finite calculus

\fp{x}{m} (“x to the m falling”) is the falling (factorial) power : \fp{x}{m}=\overbrace{x(x-1)\dots (x-m+1)}^{m \text{ factors}}
e.g. \fp{10}{5} = 10\times 9\times 8\times 7\times 6 \text{ , }\qquad and \fp{n}{n}=n!

    \begin{align*} &\text{(INFINITESIMAL) CALCULUS} && \text{  vs FINITE CALCULUS} \\ & && \\ &\text{derivative operator D} & &\text{difference operator } \Delta \\ &Df(x)=\lim_{h\to 0} \frac{f(x+h)-f(x)}{h} & &\Delta f(x)=f(x+1)-f(x) \\ &De^x=e^x && \Delta2^x=2^x \\ &Dx^n=nx^{n-1} & &\Delta \fp{x}{n}=n\fp{x}{n-1} \\ &D(a+bx)^n=bn(a+bx)^{n-1} &&\Delta\fp{(a+bx)}{n}=bn\fp{(a+bx)}{n-1} \\ & Dcf(x)=cDf(x)&& \Delta cf(x)=c\Delta f(x)\\ &D\Big(f(x)+g(x)\Big)=Df(x)+Dg(x) && \Delta \Big(f(x)+g(x)\Big)=\Delta f(x)+\Delta g(x)\\ &\text{product rule:}&& \\ & D\Big(f(x)g(x)\Big) && \Delta\Big(f(x)g(x)\Big)\\ & \text{  }\quad =g(x)Df(x)+f(x)Dg(x) && \text{  }\quad =g(x)\Delta f(x)+f(x+1)\Delta g(x) \\ &\text{quotient rule:}&& \\ &D\frac{f(x)}{g(x)}=\frac{g(x)Df(x)-f(x)Dg(x)}{g^2(x)} &&\Delta \frac{f(x)}{g(x)}=\frac{g(x)\Delta f(x)-f(x)\Delta g(x)}{g(x)g(x+1)}\\ &\qquad(\text{if } g(x)\neq 0) && \qquad(\text{if } g(x)g(x+1)\neq 0) \end{align*}

    \begin{align*} &\text{integration operator }\int & &\text{summation operator }\sum &\\ \intertext{Fundamental Theorem : } &g(x)=Df(x)  && g(x)=\Delta f(x)  &\\ &\text{  iff } \int g(x) \;\text{d}x=f(x)+C &&\text{  iff } \sum g(x)\;\delta x=f(x)+C &\\ & && &\\ &\text{Definite integral:} && \text{Definite sum:} &\\ &\text{If }g(x)=Df(x)\text{, then} && \text{If }g(x)=\Delta f(x)\text{, then} &\\ &\int_a^b g(x) \;\text{d}x=f(x)\big|_a^b=f(b)-f(a)&& \sum_a^b g(x) \;\delta x = f(x) \big|_a^b=f(b)-f(a) &\\ &&&&\\ &\int cf(x)\;\text{d}x=c \int f(x)\;\text{d}x && \sum cf(x)=c\sum f(x)&\\ &\int \Big( f(x)+g(x)\Big)\;\text{d}x &&\sum \Big( f(x)+g(x)\Big)& \\ & \text{   }\quadd=\int f(x)\;\text{d}x+\int g(x)\;\text{d}x&&\text{     }\quadd=\sum f(x)+\sum g(x) &\\ &\int f(x)Dg(x) && \sum f(x) \Delta g(x)&\\ &\text{     } =f(x)g(x)-\int g(x)Df(x)&&\text{     }=f(x)g(x)-\sum g(x+1) \Delta f(x)& \end{align*}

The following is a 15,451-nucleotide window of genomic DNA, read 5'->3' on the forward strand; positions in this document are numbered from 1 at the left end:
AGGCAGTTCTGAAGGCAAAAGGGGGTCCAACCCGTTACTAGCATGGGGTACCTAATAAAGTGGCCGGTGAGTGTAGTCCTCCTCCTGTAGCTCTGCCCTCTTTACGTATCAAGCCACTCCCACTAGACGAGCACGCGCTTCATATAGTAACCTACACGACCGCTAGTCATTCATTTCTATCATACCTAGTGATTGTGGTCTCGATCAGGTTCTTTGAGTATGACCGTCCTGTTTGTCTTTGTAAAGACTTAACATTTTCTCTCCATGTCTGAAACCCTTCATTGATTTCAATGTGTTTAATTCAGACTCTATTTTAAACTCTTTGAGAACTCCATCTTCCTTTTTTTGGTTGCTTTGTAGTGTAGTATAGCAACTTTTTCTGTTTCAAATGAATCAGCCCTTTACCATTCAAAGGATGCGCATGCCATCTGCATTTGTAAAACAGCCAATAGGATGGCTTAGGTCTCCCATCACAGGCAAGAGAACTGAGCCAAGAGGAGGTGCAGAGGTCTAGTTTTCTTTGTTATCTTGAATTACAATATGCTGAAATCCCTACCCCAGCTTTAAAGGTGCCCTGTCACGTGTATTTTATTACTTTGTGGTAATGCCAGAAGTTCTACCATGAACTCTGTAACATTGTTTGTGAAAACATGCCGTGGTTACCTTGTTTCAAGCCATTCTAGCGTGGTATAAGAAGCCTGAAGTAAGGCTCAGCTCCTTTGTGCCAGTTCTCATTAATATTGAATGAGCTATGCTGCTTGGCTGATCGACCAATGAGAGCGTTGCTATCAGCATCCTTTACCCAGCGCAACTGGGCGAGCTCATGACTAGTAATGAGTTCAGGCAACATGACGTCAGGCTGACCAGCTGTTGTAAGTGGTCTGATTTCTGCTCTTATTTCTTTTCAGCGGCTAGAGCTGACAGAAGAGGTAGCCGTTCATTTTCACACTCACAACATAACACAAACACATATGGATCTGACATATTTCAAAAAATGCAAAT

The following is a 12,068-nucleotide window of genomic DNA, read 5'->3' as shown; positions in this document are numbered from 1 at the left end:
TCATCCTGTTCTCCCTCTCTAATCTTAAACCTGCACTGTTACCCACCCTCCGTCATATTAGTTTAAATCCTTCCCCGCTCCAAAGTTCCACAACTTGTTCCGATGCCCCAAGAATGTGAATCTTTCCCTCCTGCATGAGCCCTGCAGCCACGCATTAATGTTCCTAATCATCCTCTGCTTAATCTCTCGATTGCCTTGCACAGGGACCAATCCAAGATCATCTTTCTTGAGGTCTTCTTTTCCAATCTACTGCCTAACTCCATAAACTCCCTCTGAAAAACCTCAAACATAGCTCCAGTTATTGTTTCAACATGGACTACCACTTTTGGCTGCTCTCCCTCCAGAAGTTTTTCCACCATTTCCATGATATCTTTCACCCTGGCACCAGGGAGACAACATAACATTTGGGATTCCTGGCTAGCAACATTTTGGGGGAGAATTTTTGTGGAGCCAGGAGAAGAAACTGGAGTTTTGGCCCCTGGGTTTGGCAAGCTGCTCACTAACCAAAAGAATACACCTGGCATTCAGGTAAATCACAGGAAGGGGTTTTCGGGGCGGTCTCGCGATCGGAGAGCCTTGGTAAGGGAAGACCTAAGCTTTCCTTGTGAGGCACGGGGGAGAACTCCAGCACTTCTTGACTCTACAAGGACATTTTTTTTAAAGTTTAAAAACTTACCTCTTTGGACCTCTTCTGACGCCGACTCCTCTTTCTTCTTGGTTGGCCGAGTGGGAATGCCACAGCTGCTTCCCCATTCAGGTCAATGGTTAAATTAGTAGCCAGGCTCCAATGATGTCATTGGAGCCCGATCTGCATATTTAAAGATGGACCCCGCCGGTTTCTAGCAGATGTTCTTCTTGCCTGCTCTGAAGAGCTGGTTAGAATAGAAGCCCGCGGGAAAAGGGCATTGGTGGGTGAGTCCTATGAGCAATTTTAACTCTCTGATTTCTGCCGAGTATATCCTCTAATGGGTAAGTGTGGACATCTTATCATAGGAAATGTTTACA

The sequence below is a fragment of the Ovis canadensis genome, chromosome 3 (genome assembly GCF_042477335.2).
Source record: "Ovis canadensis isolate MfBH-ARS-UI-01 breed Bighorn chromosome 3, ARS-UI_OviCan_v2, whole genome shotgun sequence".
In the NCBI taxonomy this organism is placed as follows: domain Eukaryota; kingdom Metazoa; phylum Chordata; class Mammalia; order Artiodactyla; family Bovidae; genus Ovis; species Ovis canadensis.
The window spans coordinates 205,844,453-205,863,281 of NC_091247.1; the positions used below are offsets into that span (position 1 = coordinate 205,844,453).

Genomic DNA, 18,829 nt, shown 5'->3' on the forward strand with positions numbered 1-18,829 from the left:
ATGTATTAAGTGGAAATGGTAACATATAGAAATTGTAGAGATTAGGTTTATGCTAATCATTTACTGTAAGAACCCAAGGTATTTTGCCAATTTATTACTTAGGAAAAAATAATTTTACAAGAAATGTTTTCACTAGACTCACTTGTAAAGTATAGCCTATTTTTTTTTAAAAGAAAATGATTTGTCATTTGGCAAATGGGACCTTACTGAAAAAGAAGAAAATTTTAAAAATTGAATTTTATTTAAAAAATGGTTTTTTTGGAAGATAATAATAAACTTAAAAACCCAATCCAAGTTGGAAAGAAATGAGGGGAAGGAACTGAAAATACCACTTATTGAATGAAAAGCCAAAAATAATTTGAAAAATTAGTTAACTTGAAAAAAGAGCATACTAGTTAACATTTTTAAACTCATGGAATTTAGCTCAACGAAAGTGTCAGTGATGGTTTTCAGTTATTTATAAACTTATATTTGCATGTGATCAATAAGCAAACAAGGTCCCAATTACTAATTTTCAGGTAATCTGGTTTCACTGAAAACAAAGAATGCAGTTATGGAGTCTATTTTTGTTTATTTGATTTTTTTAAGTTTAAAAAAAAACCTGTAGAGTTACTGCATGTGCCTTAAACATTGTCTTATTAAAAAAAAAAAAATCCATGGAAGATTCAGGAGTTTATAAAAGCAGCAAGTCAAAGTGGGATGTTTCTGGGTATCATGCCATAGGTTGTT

The inverse of D is the anti-derivative (integration) operator \int
\int g(x)\;\text{d}x, the indefinite integral of g(x), is the class of functions whose derivative is g(x).
The “C” for indefinite integrals is an arbitrary constant.

The inverse of \Delta is the anti-difference (summation) operator \sum
\sum g(x)\;\delta x, the indefinite sum of g(x), is the class of functions whose difference is g(x).
The “C” for indefinite sums is any function p(x) such that p(x+1)=p(x).

    \begin{align*} \theta(x)&=\sum f(x)\\ \Delta \theta(x)&=f(x)\\ \Delta \theta(x)&=\theta(x+1)-\theta(x) \end{align*}

Add together f(a), f(a+1)\dots f(a+n-1) to get:
Fundamental theorem of the sum calculus:

    \[\boxed{\sum_{x=a}^{a+n-1} f(x)=\theta(a+n)-\theta(a)=\sum f(x)\Big|_a^{a+n}=\Delta^{-1} f(x) \Big|_a^{a+n}}\]

    \[\boxed{\sum \fp{(a+bx)}{n}=\frac{\fp{(a+bx)}{n+1}}{b(n+1)},\quadd n\neq -1}\]

Leibniz’s rule for the nth derivative of the product of two functions f(x) and g(x) :

    \begin{align*} D^n(fg)&=(f)(D^ng)+\binom{n}{1}(Df)(D^{n-1}g) \\ &+\binom{n}{2}(D^2f)(D^{n-2}g)+\dots +\binom{n}{n}(D^nf)(g) \end{align*}

Leibniz’s rule for differences:

    \begin{align*} \Delta^n(fg)&=(f)(\Delta^n g)+\binom{n}{1}(\Delta f)(\Delta^{n-1}Eg) \\ &+\binom{n}{2}(\Delta^2 f)(\Delta^{n-2}E^2g)+\dots+\binom{n}{n}(\Delta^n f)(E^n g) \end{align*}

falling powers

    \[ \sum_{0\les k<n} \fp{k}{m} = \frac{\fp{k}{m+1}}{m+1} \bigg|_0^n = \frac{\fp{n}{m+1}}{m+1} \text{for integers }m,n\ges 0 \]

When m=1, since \fp{k}{1}=k, we get:

    \[\sum_{0\les k<n} k = \frac{\fp{n}{2}}{2}=\frac{n(n-1)}{2}\]

Since k^2=\fp{k}{2}+\fp{k}{1} :

    \[ \sum_{0 \les k<n} k^2=\frac{\fp{n}{3}}{3}+\frac{\fp{n}{2}}{2}=\frac{1}{3}n(n-1)(n-2+\frac{3}{2}) = \frac{1}{3}n(n-\frac{1}{2})(n-1)\]

“factorial binomial theorem”

Like (x+y)^2=x^2+2xy+y^2, \quad    \fp{(x+y)}{2} = \fp{x}{2}+2xy+\fp{y}{2}
And similarly for each (x+y)^n and \fp{(x+y)}{n}.

While x^{m+n}=x^m x^n, \quad \fp{x}{m+n} = \fp{x}{m}\fp{(x-m)}{n}

    \begin{align*} \fp{x}{1}&=x \\ \fp{x}{2}&= x^2-x \\ \fp{x}{3}&= x^3-3x^2+2x \\ \fp{x}{4}&= x^4-6x^3+11x^2-6x \\ \fp{x}{5}&= x^5-10x^4+35x^3-50x^2+24x \end{align*}

The coefficients are the Stirling numbers of the first kind. s_k^{n+1}=s_{k-1}^n-ns_k^n

    \begin{align*} x&=\fp{x}{1} \\ x^2&=\fp{x}{2}+\fp{x}{1}\\ x^3&=\fp{x}{3}+3\fp{x}{2}+\fp{x}{1}\\ x^4&=\fp{x}{4}+7\fp{x}{3}+6\fp{x}{2}+\fp{x}{1}\\ x^5&=\fp{x}{5}+15\fp{x}{4}+25\fp{x}{3}+10\fp{x}{2}+\fp{x}{1} \end{align*}

The coefficients are the Stirling numbers of the second kind. S_k^{n+1}=S_{k-1}^n+kS_k^n

Knuth et al – Concrete Mathematics

Leave a Reply

Your email address will not be published. Required fields are marked *